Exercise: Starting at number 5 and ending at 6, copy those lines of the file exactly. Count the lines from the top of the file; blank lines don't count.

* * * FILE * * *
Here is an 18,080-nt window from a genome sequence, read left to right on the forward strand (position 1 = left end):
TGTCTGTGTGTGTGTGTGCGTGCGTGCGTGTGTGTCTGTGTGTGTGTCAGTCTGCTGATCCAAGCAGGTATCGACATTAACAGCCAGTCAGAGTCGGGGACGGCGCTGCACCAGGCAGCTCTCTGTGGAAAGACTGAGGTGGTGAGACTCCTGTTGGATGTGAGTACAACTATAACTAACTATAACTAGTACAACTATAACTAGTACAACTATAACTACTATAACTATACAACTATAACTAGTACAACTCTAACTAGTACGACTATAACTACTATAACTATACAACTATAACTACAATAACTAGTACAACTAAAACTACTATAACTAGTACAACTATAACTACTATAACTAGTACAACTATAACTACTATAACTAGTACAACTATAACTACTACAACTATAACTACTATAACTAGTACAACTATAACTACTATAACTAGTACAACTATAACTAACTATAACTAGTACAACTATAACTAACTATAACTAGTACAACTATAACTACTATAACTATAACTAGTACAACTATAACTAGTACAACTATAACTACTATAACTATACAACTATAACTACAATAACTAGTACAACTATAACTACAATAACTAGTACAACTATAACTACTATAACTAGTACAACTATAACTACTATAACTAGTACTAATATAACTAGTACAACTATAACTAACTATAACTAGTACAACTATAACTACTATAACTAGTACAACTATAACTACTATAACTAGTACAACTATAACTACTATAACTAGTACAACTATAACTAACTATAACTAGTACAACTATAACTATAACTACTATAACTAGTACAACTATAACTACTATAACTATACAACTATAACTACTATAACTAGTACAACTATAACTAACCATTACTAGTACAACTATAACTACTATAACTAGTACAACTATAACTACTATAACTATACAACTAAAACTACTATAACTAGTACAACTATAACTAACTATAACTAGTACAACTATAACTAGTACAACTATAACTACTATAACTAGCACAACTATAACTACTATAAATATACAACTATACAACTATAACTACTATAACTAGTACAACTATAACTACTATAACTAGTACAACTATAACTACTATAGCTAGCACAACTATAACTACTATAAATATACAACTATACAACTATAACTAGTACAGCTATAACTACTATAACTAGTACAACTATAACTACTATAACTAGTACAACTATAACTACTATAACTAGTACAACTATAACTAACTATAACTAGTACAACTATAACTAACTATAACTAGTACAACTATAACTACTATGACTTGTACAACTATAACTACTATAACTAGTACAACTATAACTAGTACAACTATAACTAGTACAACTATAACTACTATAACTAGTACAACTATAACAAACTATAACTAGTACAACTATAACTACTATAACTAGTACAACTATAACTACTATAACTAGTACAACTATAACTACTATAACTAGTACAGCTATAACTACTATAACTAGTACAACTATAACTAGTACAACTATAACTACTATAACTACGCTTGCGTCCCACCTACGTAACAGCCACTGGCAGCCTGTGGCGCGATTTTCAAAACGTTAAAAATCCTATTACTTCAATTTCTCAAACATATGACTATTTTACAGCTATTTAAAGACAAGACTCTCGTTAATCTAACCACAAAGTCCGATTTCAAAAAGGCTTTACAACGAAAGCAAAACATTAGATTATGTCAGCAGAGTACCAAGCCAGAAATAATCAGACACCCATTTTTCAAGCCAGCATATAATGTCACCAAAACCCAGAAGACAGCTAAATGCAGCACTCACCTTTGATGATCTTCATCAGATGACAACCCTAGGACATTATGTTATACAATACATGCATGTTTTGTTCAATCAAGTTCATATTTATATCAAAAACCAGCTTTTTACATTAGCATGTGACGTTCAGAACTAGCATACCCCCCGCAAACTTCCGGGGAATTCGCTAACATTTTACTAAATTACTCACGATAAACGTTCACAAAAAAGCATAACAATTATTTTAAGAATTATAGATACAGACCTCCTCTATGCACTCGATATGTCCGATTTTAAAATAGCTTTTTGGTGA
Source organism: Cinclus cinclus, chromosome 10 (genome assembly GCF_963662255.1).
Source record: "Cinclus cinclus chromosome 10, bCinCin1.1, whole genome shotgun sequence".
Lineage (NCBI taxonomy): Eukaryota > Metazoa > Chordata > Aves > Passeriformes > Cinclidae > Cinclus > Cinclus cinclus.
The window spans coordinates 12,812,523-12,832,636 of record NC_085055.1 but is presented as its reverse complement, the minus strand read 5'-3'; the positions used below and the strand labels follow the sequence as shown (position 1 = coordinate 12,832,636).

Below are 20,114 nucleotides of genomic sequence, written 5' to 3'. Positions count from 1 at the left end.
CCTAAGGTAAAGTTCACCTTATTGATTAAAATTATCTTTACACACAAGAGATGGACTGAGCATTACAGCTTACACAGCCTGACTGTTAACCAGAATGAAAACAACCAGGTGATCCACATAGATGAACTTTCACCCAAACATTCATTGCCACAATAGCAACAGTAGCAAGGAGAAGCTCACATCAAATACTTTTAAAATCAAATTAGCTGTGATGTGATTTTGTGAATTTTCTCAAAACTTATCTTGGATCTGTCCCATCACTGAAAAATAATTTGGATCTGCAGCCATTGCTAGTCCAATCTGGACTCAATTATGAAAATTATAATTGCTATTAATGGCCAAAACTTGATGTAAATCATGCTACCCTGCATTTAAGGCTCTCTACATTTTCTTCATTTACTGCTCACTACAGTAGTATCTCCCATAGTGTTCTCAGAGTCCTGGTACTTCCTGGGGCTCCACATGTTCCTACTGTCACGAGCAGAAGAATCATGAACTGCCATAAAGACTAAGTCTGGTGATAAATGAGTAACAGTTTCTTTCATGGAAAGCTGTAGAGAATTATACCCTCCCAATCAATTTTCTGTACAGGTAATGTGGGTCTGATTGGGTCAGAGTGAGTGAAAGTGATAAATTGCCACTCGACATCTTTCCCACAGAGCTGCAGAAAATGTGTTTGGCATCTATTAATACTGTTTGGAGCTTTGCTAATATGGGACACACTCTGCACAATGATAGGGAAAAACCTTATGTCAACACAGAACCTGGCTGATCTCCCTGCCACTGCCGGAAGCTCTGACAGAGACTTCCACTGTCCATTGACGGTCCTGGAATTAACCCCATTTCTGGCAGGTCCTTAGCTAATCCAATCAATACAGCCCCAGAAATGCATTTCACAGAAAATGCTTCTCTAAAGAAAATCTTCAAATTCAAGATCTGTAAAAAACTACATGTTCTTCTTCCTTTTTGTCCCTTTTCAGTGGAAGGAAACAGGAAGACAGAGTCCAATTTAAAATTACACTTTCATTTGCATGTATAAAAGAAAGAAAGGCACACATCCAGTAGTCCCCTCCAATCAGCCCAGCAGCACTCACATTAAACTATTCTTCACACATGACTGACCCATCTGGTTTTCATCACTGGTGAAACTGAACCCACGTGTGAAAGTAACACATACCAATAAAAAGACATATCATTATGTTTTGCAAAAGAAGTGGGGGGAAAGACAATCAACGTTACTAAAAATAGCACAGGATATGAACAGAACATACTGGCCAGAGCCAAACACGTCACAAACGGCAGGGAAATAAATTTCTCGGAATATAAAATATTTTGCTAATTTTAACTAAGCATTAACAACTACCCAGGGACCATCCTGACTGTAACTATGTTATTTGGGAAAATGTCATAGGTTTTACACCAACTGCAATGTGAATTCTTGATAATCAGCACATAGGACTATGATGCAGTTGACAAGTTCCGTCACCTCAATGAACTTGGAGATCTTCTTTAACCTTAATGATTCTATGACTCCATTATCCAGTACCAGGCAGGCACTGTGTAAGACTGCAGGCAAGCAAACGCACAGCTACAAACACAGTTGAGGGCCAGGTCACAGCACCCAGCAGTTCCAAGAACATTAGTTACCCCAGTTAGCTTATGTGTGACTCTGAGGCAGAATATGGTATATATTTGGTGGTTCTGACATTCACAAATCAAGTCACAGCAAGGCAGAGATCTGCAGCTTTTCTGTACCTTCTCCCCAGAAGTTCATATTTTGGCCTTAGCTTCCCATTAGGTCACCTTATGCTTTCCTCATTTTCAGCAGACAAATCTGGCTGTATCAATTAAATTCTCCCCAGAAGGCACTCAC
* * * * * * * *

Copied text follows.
Lineage (NCBI taxonomy): Eukaryota > Metazoa > Chordata > Aves > Passeriformes > Cinclidae > Cinclus > Cinclus cinclus.
The window spans coordinates 12,812,523-12,832,636 of record NC_085055.1 but is presented as its reverse complement, the minus strand read 5'-3'; the positions used below and the strand labels follow the sequence as shown (position 1 = coordinate 12,832,636).